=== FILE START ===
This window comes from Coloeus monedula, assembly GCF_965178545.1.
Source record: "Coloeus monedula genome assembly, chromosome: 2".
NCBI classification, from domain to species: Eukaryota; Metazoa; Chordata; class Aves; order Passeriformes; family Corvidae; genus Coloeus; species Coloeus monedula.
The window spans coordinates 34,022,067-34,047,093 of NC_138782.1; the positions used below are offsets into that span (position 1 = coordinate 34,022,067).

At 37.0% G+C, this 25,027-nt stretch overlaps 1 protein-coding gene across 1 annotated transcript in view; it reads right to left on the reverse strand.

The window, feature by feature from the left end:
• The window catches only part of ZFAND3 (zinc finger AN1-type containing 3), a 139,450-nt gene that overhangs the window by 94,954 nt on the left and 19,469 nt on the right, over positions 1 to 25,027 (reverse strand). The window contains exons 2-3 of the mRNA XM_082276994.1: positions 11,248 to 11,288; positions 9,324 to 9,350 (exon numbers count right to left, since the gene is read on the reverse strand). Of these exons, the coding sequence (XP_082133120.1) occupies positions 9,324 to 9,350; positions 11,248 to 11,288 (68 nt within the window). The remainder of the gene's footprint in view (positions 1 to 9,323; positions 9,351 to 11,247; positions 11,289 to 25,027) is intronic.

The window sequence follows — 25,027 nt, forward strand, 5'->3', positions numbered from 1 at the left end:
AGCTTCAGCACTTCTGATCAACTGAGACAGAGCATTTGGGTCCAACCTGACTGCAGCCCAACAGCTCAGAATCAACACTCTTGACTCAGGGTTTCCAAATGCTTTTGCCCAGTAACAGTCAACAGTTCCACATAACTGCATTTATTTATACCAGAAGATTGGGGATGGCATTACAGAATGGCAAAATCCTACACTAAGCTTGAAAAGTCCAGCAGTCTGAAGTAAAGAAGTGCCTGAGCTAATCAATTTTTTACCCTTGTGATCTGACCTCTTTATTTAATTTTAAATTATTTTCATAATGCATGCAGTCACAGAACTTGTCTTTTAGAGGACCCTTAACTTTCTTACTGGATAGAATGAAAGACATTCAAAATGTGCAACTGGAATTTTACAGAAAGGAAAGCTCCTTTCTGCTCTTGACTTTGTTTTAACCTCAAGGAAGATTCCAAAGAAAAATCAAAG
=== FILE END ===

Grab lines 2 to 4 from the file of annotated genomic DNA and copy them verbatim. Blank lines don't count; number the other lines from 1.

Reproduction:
Source record: "Coloeus monedula genome assembly, chromosome: 2".
NCBI classification, from domain to species: Eukaryota; Metazoa; Chordata; class Aves; order Passeriformes; family Corvidae; genus Coloeus; species Coloeus monedula.
The window spans coordinates 34,022,067-34,047,093 of NC_138782.1; the positions used below are offsets into that span (position 1 = coordinate 34,022,067).